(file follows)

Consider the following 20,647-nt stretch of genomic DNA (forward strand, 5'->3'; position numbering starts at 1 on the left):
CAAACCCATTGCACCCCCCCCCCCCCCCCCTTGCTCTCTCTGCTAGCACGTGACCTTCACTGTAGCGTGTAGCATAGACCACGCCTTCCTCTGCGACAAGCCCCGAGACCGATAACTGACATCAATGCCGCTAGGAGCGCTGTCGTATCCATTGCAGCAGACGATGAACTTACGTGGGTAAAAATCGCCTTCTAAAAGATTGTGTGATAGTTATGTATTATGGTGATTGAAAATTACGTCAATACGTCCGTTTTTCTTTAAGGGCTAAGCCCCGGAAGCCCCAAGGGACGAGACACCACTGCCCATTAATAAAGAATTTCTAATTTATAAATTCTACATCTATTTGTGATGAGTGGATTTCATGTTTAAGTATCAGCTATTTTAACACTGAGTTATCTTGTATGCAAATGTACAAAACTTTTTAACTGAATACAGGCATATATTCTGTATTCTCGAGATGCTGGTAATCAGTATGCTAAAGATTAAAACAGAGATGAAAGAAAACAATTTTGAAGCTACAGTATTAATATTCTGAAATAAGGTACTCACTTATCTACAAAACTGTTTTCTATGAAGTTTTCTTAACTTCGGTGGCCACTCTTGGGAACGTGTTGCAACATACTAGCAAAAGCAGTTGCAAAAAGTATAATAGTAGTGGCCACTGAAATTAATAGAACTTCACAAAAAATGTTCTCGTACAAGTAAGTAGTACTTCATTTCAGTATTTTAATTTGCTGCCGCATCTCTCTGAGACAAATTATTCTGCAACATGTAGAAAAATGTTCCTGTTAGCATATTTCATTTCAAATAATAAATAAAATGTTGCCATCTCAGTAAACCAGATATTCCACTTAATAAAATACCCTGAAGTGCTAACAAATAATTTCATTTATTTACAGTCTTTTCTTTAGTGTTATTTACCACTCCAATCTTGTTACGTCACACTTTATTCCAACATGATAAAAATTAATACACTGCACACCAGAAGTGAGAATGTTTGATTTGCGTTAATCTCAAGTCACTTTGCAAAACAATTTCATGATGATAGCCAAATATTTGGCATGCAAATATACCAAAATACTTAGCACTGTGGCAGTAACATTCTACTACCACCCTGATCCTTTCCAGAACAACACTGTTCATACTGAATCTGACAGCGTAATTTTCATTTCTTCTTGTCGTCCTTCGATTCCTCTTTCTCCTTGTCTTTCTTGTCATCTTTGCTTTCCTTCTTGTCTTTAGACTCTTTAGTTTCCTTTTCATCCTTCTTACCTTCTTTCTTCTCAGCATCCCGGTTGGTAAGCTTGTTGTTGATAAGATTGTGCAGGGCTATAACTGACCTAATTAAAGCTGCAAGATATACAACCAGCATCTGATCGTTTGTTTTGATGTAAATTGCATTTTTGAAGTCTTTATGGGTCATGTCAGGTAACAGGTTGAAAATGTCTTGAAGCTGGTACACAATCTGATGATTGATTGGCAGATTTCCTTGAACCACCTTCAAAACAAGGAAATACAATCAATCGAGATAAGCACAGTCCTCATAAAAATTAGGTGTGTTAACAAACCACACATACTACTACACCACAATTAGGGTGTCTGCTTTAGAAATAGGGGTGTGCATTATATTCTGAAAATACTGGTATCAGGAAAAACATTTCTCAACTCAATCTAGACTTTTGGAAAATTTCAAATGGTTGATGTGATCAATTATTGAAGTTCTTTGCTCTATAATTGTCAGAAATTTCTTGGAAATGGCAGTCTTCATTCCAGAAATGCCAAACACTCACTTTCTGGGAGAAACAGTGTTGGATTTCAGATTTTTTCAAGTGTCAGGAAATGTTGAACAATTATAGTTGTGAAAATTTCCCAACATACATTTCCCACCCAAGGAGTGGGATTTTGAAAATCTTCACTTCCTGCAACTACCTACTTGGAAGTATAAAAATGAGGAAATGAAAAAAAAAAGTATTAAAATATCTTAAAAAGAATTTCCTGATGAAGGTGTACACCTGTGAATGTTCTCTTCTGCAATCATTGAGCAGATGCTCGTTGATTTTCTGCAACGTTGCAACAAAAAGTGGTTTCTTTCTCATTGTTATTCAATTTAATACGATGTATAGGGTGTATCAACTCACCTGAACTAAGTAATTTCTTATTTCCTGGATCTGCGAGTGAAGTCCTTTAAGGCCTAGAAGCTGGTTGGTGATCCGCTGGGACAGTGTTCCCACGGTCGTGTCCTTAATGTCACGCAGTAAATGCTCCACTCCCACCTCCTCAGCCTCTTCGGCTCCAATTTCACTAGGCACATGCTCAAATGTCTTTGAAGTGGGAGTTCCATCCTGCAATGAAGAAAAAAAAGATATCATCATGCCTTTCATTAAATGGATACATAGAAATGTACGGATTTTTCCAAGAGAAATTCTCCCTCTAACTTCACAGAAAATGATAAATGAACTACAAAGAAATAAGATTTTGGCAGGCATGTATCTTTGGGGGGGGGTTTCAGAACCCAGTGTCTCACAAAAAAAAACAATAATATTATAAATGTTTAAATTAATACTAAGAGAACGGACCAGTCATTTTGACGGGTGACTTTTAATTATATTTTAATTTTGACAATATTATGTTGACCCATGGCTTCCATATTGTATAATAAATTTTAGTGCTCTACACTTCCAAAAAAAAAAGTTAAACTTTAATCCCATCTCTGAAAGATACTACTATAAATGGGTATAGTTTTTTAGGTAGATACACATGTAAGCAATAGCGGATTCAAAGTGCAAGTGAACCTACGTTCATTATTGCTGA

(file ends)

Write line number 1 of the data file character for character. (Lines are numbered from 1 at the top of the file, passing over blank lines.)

Consider the following 20,647-nt stretch of genomic DNA (forward strand, 5'->3'; position numbering starts at 1 on the left):